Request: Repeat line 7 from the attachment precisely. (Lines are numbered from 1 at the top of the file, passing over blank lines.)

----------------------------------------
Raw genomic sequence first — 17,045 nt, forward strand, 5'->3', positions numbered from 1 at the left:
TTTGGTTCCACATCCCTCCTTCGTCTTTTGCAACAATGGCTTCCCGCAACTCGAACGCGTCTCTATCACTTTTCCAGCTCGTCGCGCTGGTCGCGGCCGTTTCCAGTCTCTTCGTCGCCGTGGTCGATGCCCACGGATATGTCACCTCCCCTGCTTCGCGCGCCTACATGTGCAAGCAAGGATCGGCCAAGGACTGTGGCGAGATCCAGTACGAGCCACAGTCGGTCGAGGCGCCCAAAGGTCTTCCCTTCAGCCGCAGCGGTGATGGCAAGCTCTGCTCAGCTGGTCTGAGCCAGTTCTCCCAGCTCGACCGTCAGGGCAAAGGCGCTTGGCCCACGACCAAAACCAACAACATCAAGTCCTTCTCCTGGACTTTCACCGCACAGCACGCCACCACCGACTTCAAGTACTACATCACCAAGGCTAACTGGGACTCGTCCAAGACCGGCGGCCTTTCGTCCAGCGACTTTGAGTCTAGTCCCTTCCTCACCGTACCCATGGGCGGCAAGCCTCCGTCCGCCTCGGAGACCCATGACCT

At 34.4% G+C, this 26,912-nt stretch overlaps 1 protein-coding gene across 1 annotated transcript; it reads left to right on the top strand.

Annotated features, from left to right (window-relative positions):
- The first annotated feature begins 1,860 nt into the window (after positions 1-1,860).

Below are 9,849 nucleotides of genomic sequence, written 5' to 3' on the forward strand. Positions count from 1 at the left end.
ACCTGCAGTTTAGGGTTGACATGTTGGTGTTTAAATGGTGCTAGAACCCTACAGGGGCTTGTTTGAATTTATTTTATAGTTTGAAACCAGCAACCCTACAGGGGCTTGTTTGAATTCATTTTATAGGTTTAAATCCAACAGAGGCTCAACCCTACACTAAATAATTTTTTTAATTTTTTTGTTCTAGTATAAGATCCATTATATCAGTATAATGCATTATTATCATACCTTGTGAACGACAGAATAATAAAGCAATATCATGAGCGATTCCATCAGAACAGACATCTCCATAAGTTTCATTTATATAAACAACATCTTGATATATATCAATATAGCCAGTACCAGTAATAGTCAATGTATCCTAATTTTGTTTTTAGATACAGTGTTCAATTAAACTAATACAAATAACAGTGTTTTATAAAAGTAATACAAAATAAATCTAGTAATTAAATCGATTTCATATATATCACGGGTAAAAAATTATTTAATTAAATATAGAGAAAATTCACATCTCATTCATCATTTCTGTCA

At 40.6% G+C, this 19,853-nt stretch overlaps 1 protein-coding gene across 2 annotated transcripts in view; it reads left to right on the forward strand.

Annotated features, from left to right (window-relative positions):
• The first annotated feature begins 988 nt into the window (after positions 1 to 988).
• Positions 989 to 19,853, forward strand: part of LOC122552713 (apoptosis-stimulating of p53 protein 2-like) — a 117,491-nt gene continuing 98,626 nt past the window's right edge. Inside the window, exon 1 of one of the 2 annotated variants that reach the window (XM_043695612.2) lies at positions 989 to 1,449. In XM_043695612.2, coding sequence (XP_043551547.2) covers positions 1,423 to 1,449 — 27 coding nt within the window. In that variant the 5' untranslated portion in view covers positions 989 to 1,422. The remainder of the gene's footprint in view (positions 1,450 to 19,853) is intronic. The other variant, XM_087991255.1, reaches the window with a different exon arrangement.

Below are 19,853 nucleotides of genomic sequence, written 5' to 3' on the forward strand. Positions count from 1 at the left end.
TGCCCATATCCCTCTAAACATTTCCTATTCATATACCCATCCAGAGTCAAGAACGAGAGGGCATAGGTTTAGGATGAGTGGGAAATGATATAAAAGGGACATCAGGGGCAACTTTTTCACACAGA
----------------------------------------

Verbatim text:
ACCTGCAGTTTAGGGTTGACATGTTGGTGTTTAAATGGTGCTAGAACCCTACAGGGGCTTGTTTGAATTTATTTTATAGTTTGAAACCAGCAACCCTACAGGGGCTTGTTTGAATTCATTTTATAGGTTTAAATCCAACAGAGGCTCAACCCTACACTAAATAATTTTTTTAATTTTTTTGTTCTAGTATAAGATCCATTATATCAGTATAATGCATTATTATCATACCTTGTGAACGACAGAATAATAAAGCAATATCATGAGCGATTCCATCAGAACAGACATCTCCATAAGTTTCATTTATATAAACAACATCTTGATATATATCAATATAGCCAGTACCAGTAATAGTCAATGTATCCTAATTTTGTTTTTAGATACAGTGTTCAATTAAACTAATACAAATAACAGTGTTTTATAAAAGTAATACAAAATAAATCTAGTAATTAAATCGATTTCATATATATCACGGGTAAAAAATTATTTAATTAAATATAGAGAAAATTCACATCTCATTCATCATTTCTGTCA